November 19, 2008

Vanilla Experiment

Being a bison fan, I could not resist to buy this beautiful entrecôte.

The only question was: how to prepare? Some days ago by accident I found a dose of vanilla salt in my pantry and it was clear that I am going to give the meat a vanilla touch. I fried it in butter together with a vanilla pod, sprinkeled with vanilla salt and hoped for a decent vanilla taste. Well I was a lot disappointed! No smell or taste of vanilla while eating. Anyone an idea why?


Rosa's Yummy Yums said...

Strange... Next time, try using vanilla oil to fry the meat. Anyway, it looks delicious!



Manggy said...

Sorry to hear the bison was, uh, vanilla (or rather, not vanilla). :( I'm thinking the heat totally vaporized the vanilla? Broke it down? Well, it looks beautifully done anyway :)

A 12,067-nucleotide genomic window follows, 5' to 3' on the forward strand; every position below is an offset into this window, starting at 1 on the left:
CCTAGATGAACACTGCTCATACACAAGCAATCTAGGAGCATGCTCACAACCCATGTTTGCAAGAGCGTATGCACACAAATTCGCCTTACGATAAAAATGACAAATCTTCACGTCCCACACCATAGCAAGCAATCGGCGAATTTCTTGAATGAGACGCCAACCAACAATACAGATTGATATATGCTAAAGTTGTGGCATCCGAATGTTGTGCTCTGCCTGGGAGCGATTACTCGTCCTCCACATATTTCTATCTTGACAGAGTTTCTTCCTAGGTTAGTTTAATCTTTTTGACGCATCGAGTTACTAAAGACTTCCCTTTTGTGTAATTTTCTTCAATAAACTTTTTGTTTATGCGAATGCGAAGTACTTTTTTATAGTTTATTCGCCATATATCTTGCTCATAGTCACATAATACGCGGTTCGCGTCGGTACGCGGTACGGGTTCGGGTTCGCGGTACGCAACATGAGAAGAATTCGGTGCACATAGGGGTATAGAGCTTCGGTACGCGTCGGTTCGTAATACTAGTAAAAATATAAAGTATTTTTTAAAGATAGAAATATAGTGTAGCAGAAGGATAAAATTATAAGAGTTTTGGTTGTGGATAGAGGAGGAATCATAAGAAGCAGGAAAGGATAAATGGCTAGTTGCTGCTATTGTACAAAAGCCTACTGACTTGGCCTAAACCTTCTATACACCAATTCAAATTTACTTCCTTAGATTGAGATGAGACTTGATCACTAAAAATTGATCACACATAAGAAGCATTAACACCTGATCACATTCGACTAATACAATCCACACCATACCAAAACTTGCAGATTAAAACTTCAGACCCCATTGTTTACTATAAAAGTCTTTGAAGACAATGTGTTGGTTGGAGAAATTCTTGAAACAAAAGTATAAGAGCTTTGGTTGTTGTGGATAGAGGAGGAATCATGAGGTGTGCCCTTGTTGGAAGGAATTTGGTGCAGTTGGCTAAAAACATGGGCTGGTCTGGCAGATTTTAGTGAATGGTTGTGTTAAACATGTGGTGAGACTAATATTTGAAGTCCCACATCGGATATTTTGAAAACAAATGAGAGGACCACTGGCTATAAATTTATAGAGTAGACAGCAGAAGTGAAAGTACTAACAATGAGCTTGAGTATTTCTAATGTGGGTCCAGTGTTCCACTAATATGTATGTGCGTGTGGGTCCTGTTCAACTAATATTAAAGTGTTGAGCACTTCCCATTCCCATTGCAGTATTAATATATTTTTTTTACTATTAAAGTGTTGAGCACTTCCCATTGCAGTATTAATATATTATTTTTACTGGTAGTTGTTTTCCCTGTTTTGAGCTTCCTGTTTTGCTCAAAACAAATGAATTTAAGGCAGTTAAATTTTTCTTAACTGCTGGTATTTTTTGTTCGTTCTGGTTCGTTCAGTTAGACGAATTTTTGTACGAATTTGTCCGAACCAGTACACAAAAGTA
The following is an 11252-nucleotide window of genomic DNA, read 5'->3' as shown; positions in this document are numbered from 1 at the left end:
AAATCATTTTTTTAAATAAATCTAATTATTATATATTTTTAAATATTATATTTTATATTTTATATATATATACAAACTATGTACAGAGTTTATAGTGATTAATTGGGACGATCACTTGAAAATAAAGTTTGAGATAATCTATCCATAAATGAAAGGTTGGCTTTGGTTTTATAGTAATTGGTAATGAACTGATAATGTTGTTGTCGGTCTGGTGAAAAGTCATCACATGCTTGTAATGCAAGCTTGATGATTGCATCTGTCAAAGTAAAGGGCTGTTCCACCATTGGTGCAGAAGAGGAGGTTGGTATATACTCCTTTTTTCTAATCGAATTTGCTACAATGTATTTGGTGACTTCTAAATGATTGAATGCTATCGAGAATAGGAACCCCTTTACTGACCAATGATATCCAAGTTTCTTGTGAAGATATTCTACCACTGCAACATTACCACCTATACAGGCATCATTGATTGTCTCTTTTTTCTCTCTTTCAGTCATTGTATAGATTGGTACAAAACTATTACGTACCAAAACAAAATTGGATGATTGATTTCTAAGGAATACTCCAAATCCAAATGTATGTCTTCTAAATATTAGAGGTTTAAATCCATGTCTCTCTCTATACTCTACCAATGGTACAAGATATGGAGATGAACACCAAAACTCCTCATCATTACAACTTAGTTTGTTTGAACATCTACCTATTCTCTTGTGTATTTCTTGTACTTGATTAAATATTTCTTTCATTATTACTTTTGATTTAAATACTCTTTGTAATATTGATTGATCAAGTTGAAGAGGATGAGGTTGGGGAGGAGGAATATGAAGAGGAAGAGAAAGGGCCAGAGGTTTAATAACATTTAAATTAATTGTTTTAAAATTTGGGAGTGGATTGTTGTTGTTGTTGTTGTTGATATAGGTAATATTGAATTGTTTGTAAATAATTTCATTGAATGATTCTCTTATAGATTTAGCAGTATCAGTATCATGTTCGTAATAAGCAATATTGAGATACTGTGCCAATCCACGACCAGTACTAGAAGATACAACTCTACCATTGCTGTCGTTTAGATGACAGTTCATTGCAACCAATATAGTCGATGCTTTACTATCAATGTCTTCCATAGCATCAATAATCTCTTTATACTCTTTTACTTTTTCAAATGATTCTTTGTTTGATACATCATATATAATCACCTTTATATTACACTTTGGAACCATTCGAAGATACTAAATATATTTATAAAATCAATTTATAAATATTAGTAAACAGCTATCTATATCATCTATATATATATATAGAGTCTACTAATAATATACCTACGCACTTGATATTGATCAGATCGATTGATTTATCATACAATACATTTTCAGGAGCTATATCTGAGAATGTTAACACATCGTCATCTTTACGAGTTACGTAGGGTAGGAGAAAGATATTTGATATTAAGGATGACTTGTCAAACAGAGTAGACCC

Melita said...

It sure looks sooo tasty, never mind that the vanilla evaporated! That makes me hungry!
I never heard of vanilla used in savoury dishes, interesting!

Anonymous said...

the boiling point of Vanillin, the aroma-responsible ingredient is at about 170°C, therefore, you evaporated all of it during the frying process. Just add the vanilla-salt over the finished meat. Liebe Grüsse.

Anonymous said...

I scrape the "marrow" off 2 dried vanilla shoots, cut the shoots in half, add the marrow and shoots, together with other spices and salt, to oil and heat it slightly for a while to get the aromas into the oil. However, then I add the shrimps which don't need much heat, and simmer them.
I lack experience with vanilla with steaks. You may try the above, although the scientific reasoning of lamiacucina speaks against it. With shrimps it's great.

Millie said...

Látom nagy vanília lázban vagy! Viszont ritkán posztolsz!

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